By CP Staff
By Olivia LaVecchia
By Chris Parker
By Jesse Marx
By John Baichtal
By Olivia LaVecchia
By Jesse Marx
By Olivia LaVecchia
LaDuke majored in Native Economic Development (she later received her master's degree from Antioch College). Through Jimmy Durham and the Indian Treaty Council, one of the first nongovernmental organizations to address Native American issues, she began her career as an activist. She had also begun to apply her interest: She took a semester off to work with Indian communities in the Southwestern United States who were opposing a uranium-mining operation on reservation land. On a recent campaign swing through the Southwest, LaDuke learned, much to her chagrin, that the same tribe was still fighting the same mine--proof, in her mind, that history moves slowly.
What LaDuke found when she moved to White Earth in 1982 was a hornet's nest: a community mired in poverty, a tribal government in shambles, and a tangled legal dispute with the federal government that threatened to tear the reservation apart.
It was, in many respects, an extension of the same conflict that had polarized White Earth nearly a half-century before, when Vincent LaDuke struck out into the wider world. The conflict dates from the early 1800s, when, in the name of land reform, the federal government decreed that reservations be subdivided into individual parcels. A decade later, contrary to the treaties establishing reservations as sovereign territory, the government declared that those parcels could be sold by Indians of "mixed heritage." Many impoverished Ojibwe of "mixed blood" sold their land to speculators, and many who refused were simply reclassified as "mixed blood" so they could be kicked out via tax foreclosure. Inexorably, the land that had been reserved for the Anishinaabeg passed into the hands of logging companies.
It was not until 1980 that the U.S. government reconsidered the legality of the land grab. In 1977 a Minnesota Supreme Court case involving the foreclosure of a tribal member's property had reopened the ownership question. The following year federal investigators began interviewing tribal elders in an effort to untangle White Earth's situation. When the results of the investigation were published, the status of property belonging to many White Earth residents, Ojibwe and white farmers alike, was thrown into limbo.
In an attempt to strike a compromise and sidestep potentially endless litigation, state Rep. Arlan Stangeland proposed the 1983 White Earth Reservation Land Settlement Act (WELSA). It was overwhelmingly decried by tribal members as a token payoff; in a now-infamous interview, Stangeland said, "The Indians will get the land back when hell freezes over."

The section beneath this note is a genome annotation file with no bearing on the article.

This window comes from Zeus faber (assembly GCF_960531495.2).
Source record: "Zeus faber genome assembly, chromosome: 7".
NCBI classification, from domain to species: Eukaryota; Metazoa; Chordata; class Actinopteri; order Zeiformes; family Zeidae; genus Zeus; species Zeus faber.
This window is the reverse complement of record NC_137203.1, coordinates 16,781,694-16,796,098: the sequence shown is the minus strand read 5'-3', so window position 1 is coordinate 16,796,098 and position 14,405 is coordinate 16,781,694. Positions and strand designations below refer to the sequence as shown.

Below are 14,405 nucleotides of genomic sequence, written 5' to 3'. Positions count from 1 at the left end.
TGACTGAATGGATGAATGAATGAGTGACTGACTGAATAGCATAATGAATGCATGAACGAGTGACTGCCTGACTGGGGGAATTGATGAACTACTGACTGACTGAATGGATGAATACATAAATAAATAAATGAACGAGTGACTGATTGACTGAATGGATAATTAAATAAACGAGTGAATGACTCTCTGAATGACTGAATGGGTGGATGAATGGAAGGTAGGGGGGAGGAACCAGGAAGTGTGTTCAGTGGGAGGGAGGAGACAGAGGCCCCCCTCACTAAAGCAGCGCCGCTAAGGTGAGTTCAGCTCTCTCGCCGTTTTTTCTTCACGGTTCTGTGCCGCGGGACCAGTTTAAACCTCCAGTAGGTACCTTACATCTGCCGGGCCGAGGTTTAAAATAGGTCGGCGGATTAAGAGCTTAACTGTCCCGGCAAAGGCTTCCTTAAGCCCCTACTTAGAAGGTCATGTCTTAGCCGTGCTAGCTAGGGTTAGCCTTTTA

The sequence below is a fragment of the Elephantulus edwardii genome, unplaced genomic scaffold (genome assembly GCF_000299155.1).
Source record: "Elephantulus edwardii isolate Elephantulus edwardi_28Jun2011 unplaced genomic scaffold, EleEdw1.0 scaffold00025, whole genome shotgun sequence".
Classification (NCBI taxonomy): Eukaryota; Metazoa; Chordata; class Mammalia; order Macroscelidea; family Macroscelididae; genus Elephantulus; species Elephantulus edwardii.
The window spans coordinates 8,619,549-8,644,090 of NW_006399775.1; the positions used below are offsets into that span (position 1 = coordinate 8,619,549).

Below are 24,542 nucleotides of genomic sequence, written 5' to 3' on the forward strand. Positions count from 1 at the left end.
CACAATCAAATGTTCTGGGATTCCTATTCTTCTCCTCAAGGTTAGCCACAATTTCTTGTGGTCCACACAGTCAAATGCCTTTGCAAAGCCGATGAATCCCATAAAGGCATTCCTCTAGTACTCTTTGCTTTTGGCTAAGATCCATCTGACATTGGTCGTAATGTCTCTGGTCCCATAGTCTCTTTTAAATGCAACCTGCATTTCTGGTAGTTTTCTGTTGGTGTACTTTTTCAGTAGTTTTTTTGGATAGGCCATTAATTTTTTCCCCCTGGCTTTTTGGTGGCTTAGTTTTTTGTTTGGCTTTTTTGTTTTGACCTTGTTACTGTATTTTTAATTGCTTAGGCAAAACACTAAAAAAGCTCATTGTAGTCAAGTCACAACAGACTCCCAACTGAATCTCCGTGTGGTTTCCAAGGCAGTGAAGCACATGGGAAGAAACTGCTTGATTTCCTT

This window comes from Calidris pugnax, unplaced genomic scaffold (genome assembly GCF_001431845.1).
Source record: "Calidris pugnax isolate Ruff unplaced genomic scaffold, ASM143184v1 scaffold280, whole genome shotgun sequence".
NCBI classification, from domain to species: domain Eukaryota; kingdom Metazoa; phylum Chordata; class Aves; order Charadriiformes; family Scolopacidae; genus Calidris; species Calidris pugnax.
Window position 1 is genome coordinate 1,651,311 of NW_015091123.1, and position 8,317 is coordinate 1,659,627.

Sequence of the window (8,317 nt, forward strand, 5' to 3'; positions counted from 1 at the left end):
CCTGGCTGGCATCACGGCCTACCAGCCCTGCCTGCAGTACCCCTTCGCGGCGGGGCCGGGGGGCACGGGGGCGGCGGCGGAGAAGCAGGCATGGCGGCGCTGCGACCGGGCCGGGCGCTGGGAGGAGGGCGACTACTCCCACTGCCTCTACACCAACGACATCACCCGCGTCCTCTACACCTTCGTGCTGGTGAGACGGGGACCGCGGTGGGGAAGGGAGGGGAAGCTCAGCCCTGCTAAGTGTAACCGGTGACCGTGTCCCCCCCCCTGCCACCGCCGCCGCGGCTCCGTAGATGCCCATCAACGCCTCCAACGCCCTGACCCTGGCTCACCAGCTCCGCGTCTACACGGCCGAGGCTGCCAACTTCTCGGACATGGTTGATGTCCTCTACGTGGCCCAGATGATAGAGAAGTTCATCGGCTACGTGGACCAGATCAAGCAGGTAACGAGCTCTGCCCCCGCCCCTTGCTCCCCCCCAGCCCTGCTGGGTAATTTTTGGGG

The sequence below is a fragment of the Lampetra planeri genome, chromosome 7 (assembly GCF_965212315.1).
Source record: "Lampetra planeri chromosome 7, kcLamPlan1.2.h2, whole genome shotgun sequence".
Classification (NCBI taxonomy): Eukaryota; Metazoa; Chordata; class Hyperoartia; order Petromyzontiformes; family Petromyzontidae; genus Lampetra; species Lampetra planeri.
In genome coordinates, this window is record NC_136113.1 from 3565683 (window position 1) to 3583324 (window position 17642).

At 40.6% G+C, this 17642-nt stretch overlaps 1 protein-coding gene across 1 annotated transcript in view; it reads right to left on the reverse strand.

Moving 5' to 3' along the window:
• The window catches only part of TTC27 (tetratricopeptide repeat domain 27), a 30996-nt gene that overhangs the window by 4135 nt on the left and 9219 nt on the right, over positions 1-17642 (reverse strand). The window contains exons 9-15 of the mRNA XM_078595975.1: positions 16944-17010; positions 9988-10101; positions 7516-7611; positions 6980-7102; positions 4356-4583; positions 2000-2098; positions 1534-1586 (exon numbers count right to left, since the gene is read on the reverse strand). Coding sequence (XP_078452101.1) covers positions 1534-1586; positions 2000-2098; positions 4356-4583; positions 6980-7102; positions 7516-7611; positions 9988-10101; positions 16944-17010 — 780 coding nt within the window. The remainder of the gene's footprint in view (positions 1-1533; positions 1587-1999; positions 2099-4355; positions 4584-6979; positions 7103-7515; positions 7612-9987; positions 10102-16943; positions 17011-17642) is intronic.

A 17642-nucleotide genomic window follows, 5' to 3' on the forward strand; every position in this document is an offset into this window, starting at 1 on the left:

When the tribe rejected the initial proposal, the federal government upped the ante; in 1985 the offer for compensation stood at $17 million. Now the tribe was divided. One faction, led by longtime tribal chairman Darrell "Chip" Wadena, contended that the settlement was better than nothing. The opposing faction, a citizens' group organized under the banner of Anishinaabeg Akeeng (The People's Land), argued that the federal government was again brushing the treaty rights of the tribe under the rug.
When LaDuke entered the fray, tensions over land ownership were at their highest. As a member of Anishinaabeg Akeeng, she pushed for a pragmatic third way: The tribe, using interest from land-settlement agreements, could buy back reservation land piecemeal. Although her plan was initially endorsed by many, she did not win the favor of the entrenched leadership, who saw her as a usurper.
Gary Frazer, executive director of the Minnesota Chippewa Tribe, says a clash between LaDuke and the pro-settlement, male-dominated tribal establishment seemed almost inevitable. "During Chip's tenure they looked at her as though she was competition," Frazer remembers. "Her concern was that she felt like she was stepping on their feet. She was very ambitious and aggressive, though I guess you can't knock someone for that."
Audrey Thayer says it was a "very difficult" period. "Everyone's related to everyone else here," explains LaDuke's aide and close friend. "And most people have lived here their whole lives. So coming into the community from the outside is very hard. But Winona stepped right in. She's very outspoken, and we have a tradition of strong women."
LaDuke was fighting on other fronts, as well. In the late 1980s she became involved in an effort to stop a gargantuan hydroelectric development near Moose Factory, Ontario. During one visit there, she met Randy Kapashesit, a Cree leader who was also working against the project. They married and had two children, a daughter, Waseyabin, now 12, and a son, Ajuawak, now 9. Their work against the dam was successful; the long-distance marriage was not. They split amicably a few years later.
Back on White Earth, despite the contentious passage of the WELSA settlement--critics railed that Wadena had flown to Washington and inked the deal without tribal approval--land rights remained a source of simmering dissent. LaDuke was deeply involved in the fledgling White Earth Land Recovery Project, which was becoming an extension of Anishinaabeg Akeeng's efforts. When she founded the organization in 1989, she hadn't intended it as a political vehicle. Nevertheless, her organization did clash with members of Wadena's government, who, she says now, were less concerned with environmental issues than with economic development (often their own). In one now-famous episode, LaDuke and her WELRP volunteers blocked a logging operation that the tribal government had okayed, barricading a road over WELRP land with pickup trucks. The resultant standoff, which lasted three weeks, was broken when the tribal government devised a way for the logging trucks to bypass the blockade.